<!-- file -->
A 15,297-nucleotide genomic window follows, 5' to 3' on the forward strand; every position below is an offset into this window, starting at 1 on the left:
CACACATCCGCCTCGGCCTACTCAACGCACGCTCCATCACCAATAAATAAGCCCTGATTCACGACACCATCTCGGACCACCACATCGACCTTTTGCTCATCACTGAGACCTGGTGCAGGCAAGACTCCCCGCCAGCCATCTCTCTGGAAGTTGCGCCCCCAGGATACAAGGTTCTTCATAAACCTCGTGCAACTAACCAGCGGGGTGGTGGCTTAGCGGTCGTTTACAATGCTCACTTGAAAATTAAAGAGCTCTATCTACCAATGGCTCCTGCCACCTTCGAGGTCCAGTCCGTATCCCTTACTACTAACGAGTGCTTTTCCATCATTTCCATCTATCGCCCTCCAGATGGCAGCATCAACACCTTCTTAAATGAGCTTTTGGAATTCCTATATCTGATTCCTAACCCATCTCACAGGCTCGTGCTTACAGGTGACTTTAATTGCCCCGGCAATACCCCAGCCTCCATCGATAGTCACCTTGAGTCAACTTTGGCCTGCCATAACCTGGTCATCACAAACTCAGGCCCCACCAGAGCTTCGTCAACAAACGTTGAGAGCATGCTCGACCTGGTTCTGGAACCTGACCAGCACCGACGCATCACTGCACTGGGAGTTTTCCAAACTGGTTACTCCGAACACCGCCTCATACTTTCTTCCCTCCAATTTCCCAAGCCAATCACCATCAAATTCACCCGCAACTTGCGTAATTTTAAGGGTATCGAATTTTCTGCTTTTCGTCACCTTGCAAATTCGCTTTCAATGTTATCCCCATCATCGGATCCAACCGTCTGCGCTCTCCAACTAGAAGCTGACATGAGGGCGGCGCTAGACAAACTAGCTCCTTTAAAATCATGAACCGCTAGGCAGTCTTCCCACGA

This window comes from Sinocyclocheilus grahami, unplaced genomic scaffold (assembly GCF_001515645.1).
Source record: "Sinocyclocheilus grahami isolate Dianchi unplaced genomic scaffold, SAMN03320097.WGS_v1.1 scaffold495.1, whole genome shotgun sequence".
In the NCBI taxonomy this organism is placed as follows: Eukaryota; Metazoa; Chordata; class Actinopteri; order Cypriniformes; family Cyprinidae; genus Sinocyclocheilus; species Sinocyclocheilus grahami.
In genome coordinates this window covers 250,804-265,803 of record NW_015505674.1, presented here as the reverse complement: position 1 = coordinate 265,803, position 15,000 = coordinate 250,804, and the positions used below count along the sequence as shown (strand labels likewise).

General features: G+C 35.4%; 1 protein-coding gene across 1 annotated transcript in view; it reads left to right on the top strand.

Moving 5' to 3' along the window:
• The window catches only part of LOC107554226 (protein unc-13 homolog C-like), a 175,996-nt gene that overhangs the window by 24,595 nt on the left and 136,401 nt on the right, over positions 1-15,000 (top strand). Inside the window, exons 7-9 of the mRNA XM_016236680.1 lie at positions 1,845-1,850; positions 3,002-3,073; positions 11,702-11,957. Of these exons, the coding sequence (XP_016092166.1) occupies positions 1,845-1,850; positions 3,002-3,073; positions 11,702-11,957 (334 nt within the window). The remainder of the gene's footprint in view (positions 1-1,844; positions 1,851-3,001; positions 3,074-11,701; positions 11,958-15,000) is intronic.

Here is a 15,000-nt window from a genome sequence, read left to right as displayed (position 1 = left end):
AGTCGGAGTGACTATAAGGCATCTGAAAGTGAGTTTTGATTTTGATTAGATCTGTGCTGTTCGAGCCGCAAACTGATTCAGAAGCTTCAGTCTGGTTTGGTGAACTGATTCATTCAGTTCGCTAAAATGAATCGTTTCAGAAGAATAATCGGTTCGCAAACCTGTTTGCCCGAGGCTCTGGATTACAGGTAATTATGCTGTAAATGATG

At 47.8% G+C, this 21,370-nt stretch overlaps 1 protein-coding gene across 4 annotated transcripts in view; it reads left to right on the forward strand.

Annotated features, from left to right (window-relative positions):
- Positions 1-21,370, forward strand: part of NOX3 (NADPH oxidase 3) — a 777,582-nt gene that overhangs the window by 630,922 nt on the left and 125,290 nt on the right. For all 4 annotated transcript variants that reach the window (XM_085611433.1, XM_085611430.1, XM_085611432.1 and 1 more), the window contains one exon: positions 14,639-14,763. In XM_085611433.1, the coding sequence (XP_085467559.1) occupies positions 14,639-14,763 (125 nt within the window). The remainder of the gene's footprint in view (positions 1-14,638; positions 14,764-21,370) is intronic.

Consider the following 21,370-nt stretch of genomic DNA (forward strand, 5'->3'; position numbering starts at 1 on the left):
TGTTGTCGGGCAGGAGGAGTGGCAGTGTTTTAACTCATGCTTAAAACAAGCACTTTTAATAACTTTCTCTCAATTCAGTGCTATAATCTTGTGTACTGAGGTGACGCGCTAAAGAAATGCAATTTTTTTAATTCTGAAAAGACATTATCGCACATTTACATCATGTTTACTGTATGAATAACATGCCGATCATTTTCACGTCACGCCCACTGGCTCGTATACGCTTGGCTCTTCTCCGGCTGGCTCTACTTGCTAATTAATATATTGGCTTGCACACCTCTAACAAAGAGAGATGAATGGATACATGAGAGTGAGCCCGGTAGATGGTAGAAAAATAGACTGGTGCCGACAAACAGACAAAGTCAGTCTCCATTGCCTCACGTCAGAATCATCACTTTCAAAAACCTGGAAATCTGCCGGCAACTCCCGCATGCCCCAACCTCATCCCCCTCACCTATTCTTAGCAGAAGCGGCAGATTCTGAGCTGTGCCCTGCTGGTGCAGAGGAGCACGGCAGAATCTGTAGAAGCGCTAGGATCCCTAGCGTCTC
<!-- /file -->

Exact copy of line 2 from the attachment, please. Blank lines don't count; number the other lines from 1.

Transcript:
CACACATCCGCCTCGGCCTACTCAACGCACGCTCCATCACCAATAAATAAGCCCTGATTCACGACACCATCTCGGACCACCACATCGACCTTTTGCTCATCACTGAGACCTGGTGCAGGCAAGACTCCCCGCCAGCCATCTCTCTGGAAGTTGCGCCCCCAGGATACAAGGTTCTTCATAAACCTCGTGCAACTAACCAGCGGGGTGGTGGCTTAGCGGTCGTTTACAATGCTCACTTGAAAATTAAAGAGCTCTATCTACCAATGGCTCCTGCCACCTTCGAGGTCCAGTCCGTATCCCTTACTACTAACGAGTGCTTTTCCATCATTTCCATCTATCGCCCTCCAGATGGCAGCATCAACACCTTCTTAAATGAGCTTTTGGAATTCCTATATCTGATTCCTAACCCATCTCACAGGCTCGTGCTTACAGGTGACTTTAATTGCCCCGGCAATACCCCAGCCTCCATCGATAGTCACCTTGAGTCAACTTTGGCCTGCCATAACCTGGTCATCACAAACTCAGGCCCCACCAGAGCTTCGTCAACAAACGTTGAGAGCATGCTCGACCTGGTTCTGGAACCTGACCAGCACCGACGCATCACTGCACTGGGAGTTTTCCAAACTGGTTACTCCGAACACCGCCTCATACTTTCTTCCCTCCAATTTCCCAAGCCAATCACCATCAAATTCACCCGCAACTTGCGTAATTTTAAGGGTATCGAATTTTCTGCTTTTCGTCACCTTGCAAATTCGCTTTCAATGTTATCCCCATCATCGGATCCAACCGTCTGCGCTCTCCAACTAGAAGCTGACATGAGGGCGGCGCTAGACAAACTAGCTCCTTTAAAATCATGAACCGCTAGGCAGTCTTCCCACGA